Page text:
NSF Proposal Summary DUE-1836603
1/19–12/20; $298,984

PARADIGMS IN PHYSICS: REPRESENTATIONS OF PARTIAL DERIVATIVES
David Roundy, Tevian Dray, Elizabeth Gire, & Corinne A. Manogue,

Overview

In 1996, the Paradigms in Physics Project at Oregon State University reformed the entire upper-division curriculum for physics majors. This reform involved both a rearrangement of content to better reflect the way professional physicists think about the field and also the infusion of a number of evidence-based interactive pedagogies that are known to engage students more effectively. The resulting curriculum has become a local and national model for curricular reform and includes a variety of active-engagement teaching strategies. The holistic approach of the Paradigms Project represents an essential complement to curriculum development projects that focus on a single course or subdiscipline of physics and to education research that focuses on a single concept at a time.

Key to the ongoing success of the Paradigms program has been a vibrant learning community of physics faculty that constantly adapts both the curriculum and the groups' processes and methods as the physics education research community progresses. The project team includes curriculum developers, education researchers, textbook authors, online textbook designers, recent adopters of curriculum materials from previous projects, and web development experts.

Intellectual Merit

Strand 1: Improved Online Dissemination of Curricular Materials: Using a rigorous user-centered design process this project will redesign the Paradigms Project's online curriculum dissemination website on the outside to make it more intuitive for users to find needed information. Employing a relational database for the structure underneath will allow for adding new layers of information about sequences of activities and courses.

Strand 2: Modular Online Mathematical Methods Text: Employing state-of-the-art software, this project will develop an open source, modular, online mathematical methods book for use in a just-in-time fashion in upper-division courses. Using PreTeXt and Sage will allow the inclusion of multiple types of collapsible text alongside embedded computer algebra coding and high-quality, interactive graphics.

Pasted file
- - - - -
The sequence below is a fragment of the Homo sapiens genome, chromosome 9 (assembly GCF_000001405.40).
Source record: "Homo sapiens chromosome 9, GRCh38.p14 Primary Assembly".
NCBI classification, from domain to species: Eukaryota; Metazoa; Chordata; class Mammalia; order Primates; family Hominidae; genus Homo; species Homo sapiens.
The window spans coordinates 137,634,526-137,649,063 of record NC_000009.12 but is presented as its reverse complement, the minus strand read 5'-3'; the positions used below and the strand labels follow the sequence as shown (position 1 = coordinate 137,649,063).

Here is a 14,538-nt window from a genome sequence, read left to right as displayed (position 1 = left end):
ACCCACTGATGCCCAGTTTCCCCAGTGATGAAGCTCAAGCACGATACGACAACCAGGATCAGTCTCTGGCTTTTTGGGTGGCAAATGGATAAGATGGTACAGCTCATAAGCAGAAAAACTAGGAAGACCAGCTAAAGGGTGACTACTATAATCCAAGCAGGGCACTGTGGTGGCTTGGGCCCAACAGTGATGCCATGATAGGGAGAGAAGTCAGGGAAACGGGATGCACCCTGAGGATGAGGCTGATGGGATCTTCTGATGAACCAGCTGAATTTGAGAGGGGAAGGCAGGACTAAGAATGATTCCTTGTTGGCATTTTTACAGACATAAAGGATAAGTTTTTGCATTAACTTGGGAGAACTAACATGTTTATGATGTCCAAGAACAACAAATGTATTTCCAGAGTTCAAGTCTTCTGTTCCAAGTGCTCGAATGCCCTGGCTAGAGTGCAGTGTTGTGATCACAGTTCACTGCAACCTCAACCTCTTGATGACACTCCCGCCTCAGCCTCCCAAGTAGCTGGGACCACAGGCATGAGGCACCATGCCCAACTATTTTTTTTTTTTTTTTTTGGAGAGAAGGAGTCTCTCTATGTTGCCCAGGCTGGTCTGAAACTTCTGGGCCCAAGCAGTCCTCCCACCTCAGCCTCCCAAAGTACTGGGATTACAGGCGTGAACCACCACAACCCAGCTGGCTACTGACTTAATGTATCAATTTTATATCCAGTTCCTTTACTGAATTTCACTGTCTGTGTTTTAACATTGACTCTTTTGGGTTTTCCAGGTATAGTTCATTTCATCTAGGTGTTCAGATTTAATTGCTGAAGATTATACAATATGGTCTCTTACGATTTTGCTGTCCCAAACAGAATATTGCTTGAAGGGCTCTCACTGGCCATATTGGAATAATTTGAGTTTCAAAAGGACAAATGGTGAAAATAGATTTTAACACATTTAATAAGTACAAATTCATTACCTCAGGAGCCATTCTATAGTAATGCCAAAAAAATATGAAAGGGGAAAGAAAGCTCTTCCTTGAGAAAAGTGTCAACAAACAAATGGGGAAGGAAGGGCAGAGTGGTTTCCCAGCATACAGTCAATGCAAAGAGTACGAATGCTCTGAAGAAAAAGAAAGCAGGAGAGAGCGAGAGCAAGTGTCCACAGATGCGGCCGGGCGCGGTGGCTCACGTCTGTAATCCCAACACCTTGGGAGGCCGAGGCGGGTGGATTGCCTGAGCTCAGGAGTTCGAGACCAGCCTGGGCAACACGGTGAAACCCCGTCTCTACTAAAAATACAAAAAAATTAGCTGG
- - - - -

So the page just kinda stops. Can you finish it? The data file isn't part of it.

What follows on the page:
Broader Impact

The gold standard for web dissemination of curricular materials is changing rapidly. For example, the National Science Digital Library has in many ways been superceded by modern search engines. The project activities represent second generation dissemination techniques.

Strand 1 will create a more effective website that will be used by faculty teaching upper-division physics courses across the nation. Many curriculum development groups are struggling to create a website that can be used effectively. The complex structure of our long-term project is a further challenge. One of the two major aggregators, PhysPort, simply links to our site. Making our site more usable for those wishing to adopt various aspects of the Paradigms materials will also make our site a model for how other curriculum development projects might achieve the same goals.

The textbook in Strand 2 will document the content, language, and interactive nature of Paradigms courses as a living curriculum, whose continuous further development is driven by what happens in the classroom, thus providing a resource not only to our own students, but also to our colleagues in mathematics, physics, and science education, both at OSU and at other institutions. Furthermore, our deliberate choice to present mathematical concepts in physics language provides both mathematics and physics instructors with a window into the culture of the other discipline. Not only does it help students to see familiar concepts in linear algebra expressed in the bra/ket language of quantum mechanics, but it is equally enlightening for mathematics instructors to be exposed to this usage.


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